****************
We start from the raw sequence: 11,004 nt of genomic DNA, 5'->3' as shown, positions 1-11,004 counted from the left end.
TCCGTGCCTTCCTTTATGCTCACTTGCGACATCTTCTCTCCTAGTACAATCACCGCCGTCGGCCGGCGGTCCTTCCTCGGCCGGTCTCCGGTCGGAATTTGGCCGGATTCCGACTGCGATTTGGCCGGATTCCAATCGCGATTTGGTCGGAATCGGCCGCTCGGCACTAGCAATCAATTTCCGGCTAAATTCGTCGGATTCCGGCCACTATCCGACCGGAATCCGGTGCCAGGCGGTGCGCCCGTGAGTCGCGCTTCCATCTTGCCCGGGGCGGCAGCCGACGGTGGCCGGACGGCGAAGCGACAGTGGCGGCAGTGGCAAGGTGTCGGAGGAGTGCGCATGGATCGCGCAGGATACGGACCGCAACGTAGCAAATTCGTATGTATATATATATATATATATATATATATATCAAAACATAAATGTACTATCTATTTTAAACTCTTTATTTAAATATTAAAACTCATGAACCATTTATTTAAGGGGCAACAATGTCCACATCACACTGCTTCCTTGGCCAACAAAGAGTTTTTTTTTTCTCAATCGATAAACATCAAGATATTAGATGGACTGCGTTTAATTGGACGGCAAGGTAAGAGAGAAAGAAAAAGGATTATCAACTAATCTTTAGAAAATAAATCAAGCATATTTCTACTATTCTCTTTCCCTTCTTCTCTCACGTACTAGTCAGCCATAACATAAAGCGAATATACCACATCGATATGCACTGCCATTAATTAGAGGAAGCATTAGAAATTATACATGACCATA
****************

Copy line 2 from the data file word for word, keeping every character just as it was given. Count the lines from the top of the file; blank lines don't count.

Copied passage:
TCCGTGCCTTCCTTTATGCTCACTTGCGACATCTTCTCTCCTAGTACAATCACCGCCGTCGGCCGGCGGTCCTTCCTCGGCCGGTCTCCGGTCGGAATTTGGCCGGATTCCGACTGCGATTTGGCCGGATTCCAATCGCGATTTGGTCGGAATCGGCCGCTCGGCACTAGCAATCAATTTCCGGCTAAATTCGTCGGATTCCGGCCACTATCCGACCGGAATCCGGTGCCAGGCGGTGCGCCCGTGAGTCGCGCTTCCATCTTGCCCGGGGCGGCAGCCGACGGTGGCCGGACGGCGAAGCGACAGTGGCGGCAGTGGCAAGGTGTCGGAGGAGTGCGCATGGATCGCGCAGGATACGGACCGCAACGTAGCAAATTCGTATGTATATATATATATATATATATATATATATCAAAACATAAATGTACTATCTATTTTAAACTCTTTATTTAAATATTAAAACTCATGAACCATTTATTTAAGGGGCAACAATGTCCACATCACACTGCTTCCTTGGCCAACAAAGAGTTTTTTTTTTCTCAATCGATAAACATCAAGATATTAGATGGACTGCGTTTAATTGGACGGCAAGGTAAGAGAGAAAGAAAAAGGATTATCAACTAATCTTTAGAAAATAAATCAAGCATATTTCTACTATTCTCTTTCCCTTCTTCTCTCACGTACTAGTCAGCCATAACATAAAGCGAATATACCACATCGATATGCACTGCCATTAATTAGAGGAAGCATTAGAAATTATACATGACCATA